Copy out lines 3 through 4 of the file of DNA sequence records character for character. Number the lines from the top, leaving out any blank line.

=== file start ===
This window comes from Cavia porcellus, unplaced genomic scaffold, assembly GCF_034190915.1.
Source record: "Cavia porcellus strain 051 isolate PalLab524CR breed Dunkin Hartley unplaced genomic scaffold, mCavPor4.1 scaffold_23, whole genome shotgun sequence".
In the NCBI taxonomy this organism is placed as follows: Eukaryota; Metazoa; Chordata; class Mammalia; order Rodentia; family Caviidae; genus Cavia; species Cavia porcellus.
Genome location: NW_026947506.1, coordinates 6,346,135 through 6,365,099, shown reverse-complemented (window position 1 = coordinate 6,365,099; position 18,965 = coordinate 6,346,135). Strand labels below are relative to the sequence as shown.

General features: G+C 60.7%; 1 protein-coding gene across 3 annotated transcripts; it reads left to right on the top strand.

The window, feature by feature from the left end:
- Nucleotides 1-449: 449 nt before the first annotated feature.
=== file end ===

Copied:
In the NCBI taxonomy this organism is placed as follows: Eukaryota; Metazoa; Chordata; class Mammalia; order Rodentia; family Caviidae; genus Cavia; species Cavia porcellus.
Genome location: NW_026947506.1, coordinates 6,346,135 through 6,365,099, shown reverse-complemented (window position 1 = coordinate 6,365,099; position 18,965 = coordinate 6,346,135). Strand labels below are relative to the sequence as shown.